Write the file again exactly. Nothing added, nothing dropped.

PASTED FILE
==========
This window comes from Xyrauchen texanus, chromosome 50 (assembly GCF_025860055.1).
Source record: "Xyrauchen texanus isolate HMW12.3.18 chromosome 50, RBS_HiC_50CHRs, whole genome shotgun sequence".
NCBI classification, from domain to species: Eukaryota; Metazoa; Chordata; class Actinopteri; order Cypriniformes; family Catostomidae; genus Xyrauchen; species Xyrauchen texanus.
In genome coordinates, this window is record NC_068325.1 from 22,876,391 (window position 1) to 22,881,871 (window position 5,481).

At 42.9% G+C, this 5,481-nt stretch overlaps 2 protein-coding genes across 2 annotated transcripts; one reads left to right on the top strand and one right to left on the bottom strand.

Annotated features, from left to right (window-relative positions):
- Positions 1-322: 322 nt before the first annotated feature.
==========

This window comes from Xyrauchen texanus, chromosome 50 (assembly GCF_025860055.1).
Source record: "Xyrauchen texanus isolate HMW12.3.18 chromosome 50, RBS_HiC_50CHRs, whole genome shotgun sequence".
NCBI classification, from domain to species: Eukaryota; Metazoa; Chordata; class Actinopteri; order Cypriniformes; family Catostomidae; genus Xyrauchen; species Xyrauchen texanus.
In genome coordinates, this window is record NC_068325.1 from 22,876,391 (window position 1) to 22,881,871 (window position 5,481).

At 42.9% G+C, this 5,481-nt stretch overlaps 2 protein-coding genes across 2 annotated transcripts; one reads left to right on the top strand and one right to left on the bottom strand.

Annotated features, from left to right (window-relative positions):
- Positions 1-322: 322 nt before the first annotated feature.